Impressionists on the Water has been released in tandem with a major exhibition at the Legion of Honor organized by the Fine Arts Museums of San Francisco. It's also going to coincide with the America's Cup races on San Francisco Bay in the summer of 2013. This 224 page hardcover edition effectively traces the history of water scenes within the social context of the latter nineteenth century. 192 color and black and white illustrations brilliantly display the nautical, water and boat scenes that were favored by the Impressionists.
A pleasant surprise was that this book is much more than a collection of famous paintings. It's an enlightening course in art history. I never realized how closely Impressionism and boating were intertwined. By painting outdoors and using broad stroke techniques, the Impressionists documented the emerging competitive sport of sailing on the French waterways. A great many of the Impressionist artists were yachtsmen themselves and as such, they took great care in accurately documenting the mechanics of sailing into their art. After devouring this book, I've gained a deeper understanding and appreciation of the Impressionist movement.
Claude Monet was at the forefront of the Impressionist movement and he displayed a fresh approach when he was encouraged by his mentors to paint outside in the open air, and he produced the below painting (Monet's Regatta at Sainte-Adresse) that provided a new approach to a marine subject.
In 1872 Claude Monet painted Impression, Sunrise and when it hung in an exhibit in 1874 art critic Louis Leroy coined the term Impressionism from the paintings title and a new era in art history was born.
Claude Monet's depiction of La Grenouillere in 1869.....
For a long time rivers served as the main arteries of France and with the advent of the railway system in the mid 1800's, the suburbs of Paris were opened to the public and fishing villages became tourist attractions. Class barriers began breaking down and the city of Argenteuil became the suburb that the Impressionists examined the most. This was probably because so many of the Impressionists visited this town at the same time during the mid 1870's. In fact, Monet and Renoir often painted very similar scenes, such as Monet's Boaters of Argenteuil and Renoir's Seine at Argenteuil. However, on one occasion in 1874 they each painted the same regatta. Both paintings were named Regatta at Argenteuil and it's interesting to see the 2 paintings side by side and compare the differences in style to the similarity of the scene.
Another thing I liked about this book was the detailed history on racing sailboats and the connection they had with the Impressionist period. Since approximately 85 percent of the Impressionist artists had nautical roots they applied extraordinary care in depicting details such as how the boats were moored or how sails were rigged, right down to the smallest detail, such as how a rope was coiled. The works of the Impressionist era were key contributors in the documentation of yachting history.
One of Caillebotte's paintings that I particularly like is Oarsmen Rowing on the Yerres 1877 because of the artists perspective of the oarsmen....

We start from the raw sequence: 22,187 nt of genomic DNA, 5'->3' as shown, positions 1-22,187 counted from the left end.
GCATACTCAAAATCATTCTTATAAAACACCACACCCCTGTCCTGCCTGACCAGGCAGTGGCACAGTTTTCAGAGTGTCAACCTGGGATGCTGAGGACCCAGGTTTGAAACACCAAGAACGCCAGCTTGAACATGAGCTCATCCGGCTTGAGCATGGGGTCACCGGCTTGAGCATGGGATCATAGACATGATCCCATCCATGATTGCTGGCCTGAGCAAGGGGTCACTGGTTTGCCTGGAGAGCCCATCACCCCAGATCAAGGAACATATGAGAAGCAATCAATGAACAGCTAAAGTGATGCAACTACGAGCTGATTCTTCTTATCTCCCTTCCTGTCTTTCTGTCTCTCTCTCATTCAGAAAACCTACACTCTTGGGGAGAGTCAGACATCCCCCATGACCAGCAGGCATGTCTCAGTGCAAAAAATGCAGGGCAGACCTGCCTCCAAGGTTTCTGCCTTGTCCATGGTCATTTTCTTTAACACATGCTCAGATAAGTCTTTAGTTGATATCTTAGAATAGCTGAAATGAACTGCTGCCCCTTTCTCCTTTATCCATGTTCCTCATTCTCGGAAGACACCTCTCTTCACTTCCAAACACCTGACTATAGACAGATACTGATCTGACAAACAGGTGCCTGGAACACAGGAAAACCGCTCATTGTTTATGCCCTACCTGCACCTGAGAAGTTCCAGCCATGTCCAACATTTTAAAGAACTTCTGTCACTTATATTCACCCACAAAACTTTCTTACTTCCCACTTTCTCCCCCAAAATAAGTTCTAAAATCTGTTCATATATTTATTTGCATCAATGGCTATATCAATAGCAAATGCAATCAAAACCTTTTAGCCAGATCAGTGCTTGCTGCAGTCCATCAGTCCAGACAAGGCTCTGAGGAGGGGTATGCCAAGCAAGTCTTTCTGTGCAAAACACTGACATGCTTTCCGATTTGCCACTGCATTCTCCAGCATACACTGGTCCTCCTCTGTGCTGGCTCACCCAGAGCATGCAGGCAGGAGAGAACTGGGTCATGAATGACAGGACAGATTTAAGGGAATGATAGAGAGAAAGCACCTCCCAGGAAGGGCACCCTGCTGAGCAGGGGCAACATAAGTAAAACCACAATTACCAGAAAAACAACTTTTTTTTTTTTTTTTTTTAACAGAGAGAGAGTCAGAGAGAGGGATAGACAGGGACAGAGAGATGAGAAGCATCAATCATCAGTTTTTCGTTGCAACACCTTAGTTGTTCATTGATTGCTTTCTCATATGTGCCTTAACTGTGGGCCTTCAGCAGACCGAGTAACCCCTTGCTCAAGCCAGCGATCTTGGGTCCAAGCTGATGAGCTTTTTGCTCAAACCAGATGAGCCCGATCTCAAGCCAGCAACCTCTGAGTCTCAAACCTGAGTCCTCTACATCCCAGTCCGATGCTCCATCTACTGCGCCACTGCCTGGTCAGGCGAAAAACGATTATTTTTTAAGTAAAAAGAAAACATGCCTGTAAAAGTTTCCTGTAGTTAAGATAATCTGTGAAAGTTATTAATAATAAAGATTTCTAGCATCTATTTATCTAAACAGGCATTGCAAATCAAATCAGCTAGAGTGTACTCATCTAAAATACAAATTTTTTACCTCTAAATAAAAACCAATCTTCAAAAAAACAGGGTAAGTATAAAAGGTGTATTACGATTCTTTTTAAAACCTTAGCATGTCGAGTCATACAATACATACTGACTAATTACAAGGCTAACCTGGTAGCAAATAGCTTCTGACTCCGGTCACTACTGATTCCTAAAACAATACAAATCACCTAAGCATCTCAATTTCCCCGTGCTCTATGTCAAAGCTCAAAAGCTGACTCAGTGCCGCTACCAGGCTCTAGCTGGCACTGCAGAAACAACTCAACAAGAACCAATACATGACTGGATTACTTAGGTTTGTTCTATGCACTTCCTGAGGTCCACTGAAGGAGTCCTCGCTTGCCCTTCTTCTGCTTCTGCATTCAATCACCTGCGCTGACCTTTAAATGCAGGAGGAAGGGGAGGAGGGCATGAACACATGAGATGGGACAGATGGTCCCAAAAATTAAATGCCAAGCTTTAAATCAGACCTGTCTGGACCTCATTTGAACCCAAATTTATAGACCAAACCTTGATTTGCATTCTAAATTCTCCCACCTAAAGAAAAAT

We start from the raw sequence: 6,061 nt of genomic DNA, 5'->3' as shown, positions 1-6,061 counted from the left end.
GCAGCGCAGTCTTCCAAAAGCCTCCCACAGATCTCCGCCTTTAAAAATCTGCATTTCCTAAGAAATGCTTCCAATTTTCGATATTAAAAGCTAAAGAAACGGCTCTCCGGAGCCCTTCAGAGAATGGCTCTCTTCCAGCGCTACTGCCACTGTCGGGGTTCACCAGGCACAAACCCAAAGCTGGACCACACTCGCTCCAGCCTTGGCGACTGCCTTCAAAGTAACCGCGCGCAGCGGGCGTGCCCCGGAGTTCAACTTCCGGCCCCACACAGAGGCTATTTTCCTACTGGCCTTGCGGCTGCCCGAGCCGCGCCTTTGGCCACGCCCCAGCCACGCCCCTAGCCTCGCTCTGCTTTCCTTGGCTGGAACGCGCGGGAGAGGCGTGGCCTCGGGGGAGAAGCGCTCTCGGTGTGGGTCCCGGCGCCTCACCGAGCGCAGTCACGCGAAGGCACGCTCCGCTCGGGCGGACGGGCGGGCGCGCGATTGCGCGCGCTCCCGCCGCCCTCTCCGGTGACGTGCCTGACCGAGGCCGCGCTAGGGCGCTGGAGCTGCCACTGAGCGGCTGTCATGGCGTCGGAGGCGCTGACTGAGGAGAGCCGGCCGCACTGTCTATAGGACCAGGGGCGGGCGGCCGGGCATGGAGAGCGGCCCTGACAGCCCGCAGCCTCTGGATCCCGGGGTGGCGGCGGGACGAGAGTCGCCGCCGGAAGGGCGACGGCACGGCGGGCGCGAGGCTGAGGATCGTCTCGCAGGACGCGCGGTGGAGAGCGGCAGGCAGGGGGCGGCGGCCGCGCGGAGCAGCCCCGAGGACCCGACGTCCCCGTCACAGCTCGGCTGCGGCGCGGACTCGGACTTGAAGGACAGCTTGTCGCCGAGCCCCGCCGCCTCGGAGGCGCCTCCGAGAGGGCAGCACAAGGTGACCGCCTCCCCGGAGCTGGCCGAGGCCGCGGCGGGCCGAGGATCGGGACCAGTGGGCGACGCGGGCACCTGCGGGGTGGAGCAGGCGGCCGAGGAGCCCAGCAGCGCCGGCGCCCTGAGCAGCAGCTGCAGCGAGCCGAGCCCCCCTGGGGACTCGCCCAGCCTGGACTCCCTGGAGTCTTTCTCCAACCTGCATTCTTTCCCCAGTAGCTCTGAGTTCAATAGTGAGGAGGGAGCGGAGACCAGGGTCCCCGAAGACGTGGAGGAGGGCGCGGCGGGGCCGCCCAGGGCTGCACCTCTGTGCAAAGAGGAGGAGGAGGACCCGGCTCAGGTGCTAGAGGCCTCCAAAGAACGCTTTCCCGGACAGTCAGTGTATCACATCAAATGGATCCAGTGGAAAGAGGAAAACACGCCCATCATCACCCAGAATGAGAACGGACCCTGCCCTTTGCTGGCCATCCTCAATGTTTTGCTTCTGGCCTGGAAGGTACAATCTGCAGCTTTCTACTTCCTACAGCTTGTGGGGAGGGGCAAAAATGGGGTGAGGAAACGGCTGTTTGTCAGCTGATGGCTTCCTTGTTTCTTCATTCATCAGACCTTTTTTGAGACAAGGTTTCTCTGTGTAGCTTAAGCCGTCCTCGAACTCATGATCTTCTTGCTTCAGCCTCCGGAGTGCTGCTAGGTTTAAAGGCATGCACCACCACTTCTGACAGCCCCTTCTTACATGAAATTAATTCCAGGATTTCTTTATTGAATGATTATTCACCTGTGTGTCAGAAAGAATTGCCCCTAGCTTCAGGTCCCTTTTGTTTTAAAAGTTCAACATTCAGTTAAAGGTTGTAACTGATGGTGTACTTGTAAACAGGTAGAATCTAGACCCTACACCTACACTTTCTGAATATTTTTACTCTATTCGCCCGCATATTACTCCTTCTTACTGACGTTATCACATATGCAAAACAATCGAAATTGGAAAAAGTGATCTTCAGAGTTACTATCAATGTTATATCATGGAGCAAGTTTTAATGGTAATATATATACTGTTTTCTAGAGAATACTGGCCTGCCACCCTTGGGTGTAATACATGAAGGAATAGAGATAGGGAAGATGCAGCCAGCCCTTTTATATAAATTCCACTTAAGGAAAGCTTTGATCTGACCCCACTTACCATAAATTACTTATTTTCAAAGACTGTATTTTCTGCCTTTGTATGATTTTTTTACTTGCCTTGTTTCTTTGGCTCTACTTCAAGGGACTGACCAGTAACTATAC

One of Caillebotte's last major works was Regatta at Argenteuil and it has been declared a nautical Gesamtkunstwerk. Loosely translated, this means a total work of art. The reasons behind this distinction lay with the fact that Caillebotte was not only an accomplished artist, but was also France's sailing champion, and the country's foremost designer of racing yachts. This painting shows his own racing boat - Roastbeef - which was built in his own boatyard, and he represents himself here at the helm.... Truly an incredible work of art!
To have so many paintings collected in one book is a gift. It was sheer joy to sit and leaf through the pages over and over again. After all, does one ever tire of looking at beautiful artwork? Is it as impressive as standing in front of one of the paintings in a museum? No, of course not. However, it is a treat to be able to sit in the comfort of your own home and pour over the pages, study the paintings at length and to discover new artists and their works.
Some of my new favorites are
- The Highway Bridge at Argenteuil by Caillebotte
- Claude Monet Painting on His Studio Boat by Manet
- Luncheon of the Boating Party by Renoir
- Argenteuil by Manet
- The Seine at Argenteuil by Renoir
- Regatta at Argenteuil by Caillebotte
- The Banks of the Seine at Argenteuil by Manet
- Impression, Sunrise
- Boats Moored at Le Petit-Gennevilliers
- Red Boats, Argenteuil
- The Railway Bridge at Argenteuil
- Boaters at Argenteuil
- Regatta at Argenteuil
Having my own copy of Impressionists on the Water is almost like having a private miniature art studio in my living room. I'd love to be able to visit the exhibition at the Legion of Honor and see some of these paintings in person. I urge you to pick up a copy of the book and learn more about the Impressionists and their water paintings. You will be intrigued and delighted.
If you'd like to learn more about the current Impressionists on the Water exhibit at The Legion of Honor, please visit their website for more information and exhibition dates.
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I was provided an advance copy of the book for review purposes and asked to give an honest review. All opinions are my own. All photos are property of Rizzoli Publishing and cannot be reproduced.